21. An apparatus according to claim 19, in which said crosstalk detection signal producing means includes a mixer in an electrical connection for receiving the processed reproduction output of said signal processing means and a local oscillation circuit capable of generating at least two different frequencies and arranged to successively and cyclically supply to said mixer local oscillation signals of said different frequencies under control of said head position signal received from said head position signal generating means so that said mixer serially produced frequency difference signals between said crosstalk signals in said processed reproduction output and the output of said local oscillation circuit and deliver said difference frequency signals to said comparing means as said crosstalk detection signals.
22. An apparatus according to claim 19, in which the frequency of said fourth signal is equal to that of said third signal in the output of said selection means.
23. An apparatus according to claim 19, in which the frequency of said fourth signal is also different from that of said third signal in the output of said selection means, said second and third gate pulse signal generating means is in such a structure and is in such an arrangement with respect to said first gate pulse generating means that said first gate pulse signal is followed by said second gate pulse signal without any time interval therebetween for said first tracks and is followed by said third pulse signal without any time interval therebetween for said second tracks.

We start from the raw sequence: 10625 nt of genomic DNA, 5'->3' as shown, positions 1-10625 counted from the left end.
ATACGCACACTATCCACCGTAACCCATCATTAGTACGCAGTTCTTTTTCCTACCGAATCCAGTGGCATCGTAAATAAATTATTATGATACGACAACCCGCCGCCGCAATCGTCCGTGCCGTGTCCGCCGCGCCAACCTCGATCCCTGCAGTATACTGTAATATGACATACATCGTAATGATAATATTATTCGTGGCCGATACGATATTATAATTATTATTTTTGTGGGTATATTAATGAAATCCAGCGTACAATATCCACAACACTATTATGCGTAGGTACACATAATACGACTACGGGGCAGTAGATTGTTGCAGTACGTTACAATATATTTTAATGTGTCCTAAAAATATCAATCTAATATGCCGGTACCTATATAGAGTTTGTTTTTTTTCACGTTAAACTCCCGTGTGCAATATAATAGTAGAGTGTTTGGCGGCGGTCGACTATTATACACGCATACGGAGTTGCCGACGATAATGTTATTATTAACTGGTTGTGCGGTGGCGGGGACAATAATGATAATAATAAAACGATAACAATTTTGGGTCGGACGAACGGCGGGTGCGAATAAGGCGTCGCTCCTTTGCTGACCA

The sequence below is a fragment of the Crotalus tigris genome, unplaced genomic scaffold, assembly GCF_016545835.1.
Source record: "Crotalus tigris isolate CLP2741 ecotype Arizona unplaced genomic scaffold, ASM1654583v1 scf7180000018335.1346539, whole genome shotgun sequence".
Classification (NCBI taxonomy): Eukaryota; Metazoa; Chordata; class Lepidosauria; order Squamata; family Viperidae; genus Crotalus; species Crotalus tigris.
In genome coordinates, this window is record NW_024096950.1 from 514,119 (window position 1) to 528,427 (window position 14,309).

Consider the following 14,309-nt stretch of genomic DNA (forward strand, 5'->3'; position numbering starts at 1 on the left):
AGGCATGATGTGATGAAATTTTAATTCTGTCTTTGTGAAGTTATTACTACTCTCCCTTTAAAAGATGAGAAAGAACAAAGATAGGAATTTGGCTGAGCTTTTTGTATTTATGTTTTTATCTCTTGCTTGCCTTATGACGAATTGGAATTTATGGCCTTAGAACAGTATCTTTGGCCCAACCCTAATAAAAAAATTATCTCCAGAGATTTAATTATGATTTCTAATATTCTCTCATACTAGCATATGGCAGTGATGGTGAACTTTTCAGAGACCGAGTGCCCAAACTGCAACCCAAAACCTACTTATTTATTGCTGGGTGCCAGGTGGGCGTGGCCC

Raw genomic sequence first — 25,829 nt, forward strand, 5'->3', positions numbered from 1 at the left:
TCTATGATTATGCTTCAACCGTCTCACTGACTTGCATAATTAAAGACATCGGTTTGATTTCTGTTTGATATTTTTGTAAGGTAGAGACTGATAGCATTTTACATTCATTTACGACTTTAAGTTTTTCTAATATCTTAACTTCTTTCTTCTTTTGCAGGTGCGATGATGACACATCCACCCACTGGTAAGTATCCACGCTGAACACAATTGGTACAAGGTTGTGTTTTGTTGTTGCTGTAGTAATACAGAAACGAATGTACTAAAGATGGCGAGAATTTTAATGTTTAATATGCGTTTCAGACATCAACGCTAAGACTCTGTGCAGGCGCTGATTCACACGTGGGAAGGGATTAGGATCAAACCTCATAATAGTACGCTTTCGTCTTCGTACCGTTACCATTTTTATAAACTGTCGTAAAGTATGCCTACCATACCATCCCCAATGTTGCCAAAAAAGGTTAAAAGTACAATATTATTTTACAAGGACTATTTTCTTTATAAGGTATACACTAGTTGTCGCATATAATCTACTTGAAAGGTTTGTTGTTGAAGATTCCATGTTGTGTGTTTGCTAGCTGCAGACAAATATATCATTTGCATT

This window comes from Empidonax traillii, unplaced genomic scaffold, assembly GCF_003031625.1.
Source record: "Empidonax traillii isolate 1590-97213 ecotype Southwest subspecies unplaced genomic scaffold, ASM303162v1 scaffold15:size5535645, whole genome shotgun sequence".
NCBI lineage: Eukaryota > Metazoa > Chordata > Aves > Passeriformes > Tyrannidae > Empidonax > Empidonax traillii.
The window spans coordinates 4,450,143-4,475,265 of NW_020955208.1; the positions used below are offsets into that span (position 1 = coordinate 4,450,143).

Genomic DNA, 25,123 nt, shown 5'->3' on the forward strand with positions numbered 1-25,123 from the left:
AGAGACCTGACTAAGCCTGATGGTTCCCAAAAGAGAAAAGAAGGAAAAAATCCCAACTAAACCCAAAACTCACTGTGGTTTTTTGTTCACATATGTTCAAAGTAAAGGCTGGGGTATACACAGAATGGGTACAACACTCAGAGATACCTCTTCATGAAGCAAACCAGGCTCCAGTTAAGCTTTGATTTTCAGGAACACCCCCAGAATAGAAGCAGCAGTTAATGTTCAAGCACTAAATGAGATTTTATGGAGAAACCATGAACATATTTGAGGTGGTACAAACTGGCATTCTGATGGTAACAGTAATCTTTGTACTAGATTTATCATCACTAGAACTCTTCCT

24. An apparatus according to claim 23, in which:
said apparatus further comprises means connected between said head position signal generating means and said first gate pulse signal generating means for generating fourth and fifth gate pulse signals for said first and second tracks starting upon elapse of a second time period from each of said scanning start pulses and continues until said starting of said first gate pulse signal, said fourth and fifth gate pulse signals being also supplied to said selection means so that it delivers said fourth and third signals during the widths of said fourth and fifth gate pulse signals as third and fourth tracking signals, respectively;
said crosstalk detection signal producing means includes a mixer in an electrical connection for receiving the processed reproduction output of said signal processing means and a local oscillation circuit capable of generating a frequency equal to the frequency of one of said first and second record position detecting signals and arranged to supply to said mixer a local oscillation signal having frequency equal to said record position detecting signal frequency under control of said first gate pulse signal received from said first gate pulse signal generating means so that said mixer simultaneously produces two difference frequency signals between said crosstalk signals in said processed reproduction output and the output of said local oscillation circuit for each track and delivers said difference frequency signals to said comparing means as said crosstalk detection signals; and